Ottawa city council is extending its measures that allow patios to encroach into the sidewalk and parking spots in front of restaurants, an effort to stretch the city’s coronavirus relief to capture the fleeting few days of warm weather remaining in 2020.
Council passed a motion at its meeting Wednesday to extend its temporary zoning bylaw that allows patios and pop-up retail stands in the city’s right-of-way spaces until the end of the year.
It also waived patio fees for the winter season, save for the licence application charge.
These measures have proven popular for businesses struggling to get back on their feet during the novel coronavirus pandemic this summer: more than 300 patios have popped up across Ottawa this year compared to fewer than 100 last year.
Mayor Jim Watson said the city’s cold weather means the winter patios surely won’t prove as popular for residents as they were this past summer, but helping businesses welcome patrons in an outdoor setting for as long as possible is an attempt to give them “every fighting chance to survive.”
“It’s not the cure-all,” he said. “If it’s 30-below, you’re not going to be having a fine dining experience outside, that’s for sure.”
The winter comes with more challenges than just the colder weather, however.
Kitchissippi Coun. Jeff Leiper asked if city staff were prepared to be more active in terms of snow removal and sidewalk maintenance this year if patios and expanded cafe seating is part of Ottawa’s planned economic recovery.
Watson said this question has already come up amid discussions with his economic recovery task force, and staff have already agreed to enhanced snow clearing efforts this year.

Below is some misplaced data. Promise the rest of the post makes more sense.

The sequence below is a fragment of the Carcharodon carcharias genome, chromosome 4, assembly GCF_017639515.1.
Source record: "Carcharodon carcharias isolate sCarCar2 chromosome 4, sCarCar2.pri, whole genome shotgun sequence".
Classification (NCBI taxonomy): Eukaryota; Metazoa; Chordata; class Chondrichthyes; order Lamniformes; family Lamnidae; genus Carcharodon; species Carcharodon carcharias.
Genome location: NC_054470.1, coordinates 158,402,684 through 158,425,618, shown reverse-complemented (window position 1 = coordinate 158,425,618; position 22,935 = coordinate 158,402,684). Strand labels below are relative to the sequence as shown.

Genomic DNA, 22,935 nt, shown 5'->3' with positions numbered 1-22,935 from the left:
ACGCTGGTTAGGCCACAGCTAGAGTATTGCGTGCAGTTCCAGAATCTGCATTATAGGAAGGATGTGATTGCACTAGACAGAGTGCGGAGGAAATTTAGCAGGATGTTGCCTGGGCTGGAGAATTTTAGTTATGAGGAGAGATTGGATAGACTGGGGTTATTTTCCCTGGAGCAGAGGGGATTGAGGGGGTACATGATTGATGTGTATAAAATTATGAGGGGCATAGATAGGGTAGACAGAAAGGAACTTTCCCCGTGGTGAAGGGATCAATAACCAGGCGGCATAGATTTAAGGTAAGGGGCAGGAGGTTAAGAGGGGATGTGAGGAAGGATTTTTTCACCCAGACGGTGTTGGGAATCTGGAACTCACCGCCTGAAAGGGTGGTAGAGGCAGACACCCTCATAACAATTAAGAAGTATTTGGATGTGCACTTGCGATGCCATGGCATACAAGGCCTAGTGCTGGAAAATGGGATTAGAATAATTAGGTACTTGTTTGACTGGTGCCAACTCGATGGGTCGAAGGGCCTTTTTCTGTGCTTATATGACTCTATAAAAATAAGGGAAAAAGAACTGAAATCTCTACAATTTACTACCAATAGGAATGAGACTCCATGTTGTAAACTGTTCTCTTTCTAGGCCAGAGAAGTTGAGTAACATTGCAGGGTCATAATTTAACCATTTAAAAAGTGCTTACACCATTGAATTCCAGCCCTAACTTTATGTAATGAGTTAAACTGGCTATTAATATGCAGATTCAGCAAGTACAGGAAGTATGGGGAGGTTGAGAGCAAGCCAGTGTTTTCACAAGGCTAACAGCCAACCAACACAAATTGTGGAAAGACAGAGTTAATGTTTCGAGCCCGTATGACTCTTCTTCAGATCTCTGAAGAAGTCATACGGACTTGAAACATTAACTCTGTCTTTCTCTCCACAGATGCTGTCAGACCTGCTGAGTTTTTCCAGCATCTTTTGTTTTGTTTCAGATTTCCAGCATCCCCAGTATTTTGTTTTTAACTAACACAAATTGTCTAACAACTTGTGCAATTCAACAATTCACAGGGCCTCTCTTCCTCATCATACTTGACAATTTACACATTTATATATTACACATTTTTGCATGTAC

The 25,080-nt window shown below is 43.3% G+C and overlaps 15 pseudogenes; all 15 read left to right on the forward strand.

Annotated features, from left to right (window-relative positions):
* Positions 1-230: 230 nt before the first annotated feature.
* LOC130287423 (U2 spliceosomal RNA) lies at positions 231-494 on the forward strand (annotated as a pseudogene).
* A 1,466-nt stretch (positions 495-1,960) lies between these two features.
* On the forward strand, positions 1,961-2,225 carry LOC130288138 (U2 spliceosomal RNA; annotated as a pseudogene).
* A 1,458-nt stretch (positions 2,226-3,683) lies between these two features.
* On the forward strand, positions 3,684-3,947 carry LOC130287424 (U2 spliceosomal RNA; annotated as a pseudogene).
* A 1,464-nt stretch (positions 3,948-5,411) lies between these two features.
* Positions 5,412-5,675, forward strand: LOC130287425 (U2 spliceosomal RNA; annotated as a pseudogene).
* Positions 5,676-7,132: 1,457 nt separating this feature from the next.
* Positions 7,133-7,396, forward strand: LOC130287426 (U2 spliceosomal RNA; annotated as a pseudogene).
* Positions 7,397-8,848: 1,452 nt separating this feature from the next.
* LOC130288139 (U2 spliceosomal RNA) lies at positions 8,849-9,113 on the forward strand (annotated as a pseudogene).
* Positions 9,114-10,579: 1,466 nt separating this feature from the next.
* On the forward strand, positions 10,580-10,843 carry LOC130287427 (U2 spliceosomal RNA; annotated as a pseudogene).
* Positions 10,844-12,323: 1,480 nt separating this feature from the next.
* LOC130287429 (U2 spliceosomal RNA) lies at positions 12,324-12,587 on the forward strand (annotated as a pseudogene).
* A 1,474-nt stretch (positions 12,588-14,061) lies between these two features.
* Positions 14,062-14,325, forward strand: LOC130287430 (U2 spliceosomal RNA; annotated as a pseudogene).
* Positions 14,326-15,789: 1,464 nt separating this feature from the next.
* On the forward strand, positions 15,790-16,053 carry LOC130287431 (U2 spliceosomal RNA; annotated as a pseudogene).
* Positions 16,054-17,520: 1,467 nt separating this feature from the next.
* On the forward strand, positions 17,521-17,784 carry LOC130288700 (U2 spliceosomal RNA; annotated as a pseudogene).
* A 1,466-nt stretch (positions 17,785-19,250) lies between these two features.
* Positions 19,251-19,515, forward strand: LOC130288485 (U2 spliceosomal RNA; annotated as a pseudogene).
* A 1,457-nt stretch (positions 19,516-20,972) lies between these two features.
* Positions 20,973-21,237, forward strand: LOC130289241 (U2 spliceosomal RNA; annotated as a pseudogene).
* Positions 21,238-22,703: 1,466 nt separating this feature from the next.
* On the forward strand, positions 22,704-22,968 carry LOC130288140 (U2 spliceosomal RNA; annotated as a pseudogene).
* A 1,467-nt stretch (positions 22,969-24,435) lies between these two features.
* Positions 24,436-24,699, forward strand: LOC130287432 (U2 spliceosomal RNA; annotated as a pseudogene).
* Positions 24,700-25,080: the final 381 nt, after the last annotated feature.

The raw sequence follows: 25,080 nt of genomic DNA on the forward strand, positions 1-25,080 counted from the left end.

He also said that city staff will consult with ward councillors on extended patio applications this winter to avoid situations where snow buildup and patios have the potential to become accessibility issues for pedestrians.
City staff also said Wednesday that any business owner applying for a permit will be obligated to clear snow from right-of-way patio spaces.
Stephen Willis, the city’s general manager of planning, infrastructure and economic development, also noted that many businesses are likely to return to some of their spring strategies for survival when the pandemic had forced retailers to embrace takeout and curbside pickup options.
The coronavirus pandemic hit Ottawa’s retail and hospitality industries especially hard, with a combined 26,500 jobs lost in these sectors between March and June. Just over 10,000 of those jobs in those local industries were recovered in July, according to a memo sent from city staff on Wednesday.
City council also approved a motion Wednesday that will see the Tanger Outlets allowed to open on statutory holidays.
While some councillors contended that holidays were an important relief for retail workers and the middle of a pandemic might not be the best time to invite shoppers from outside the city, a majority of city council voted in favour of the proposal, which was pitched as an opportunity to inject tourism dollars into some of Ottawa’s struggling retailers.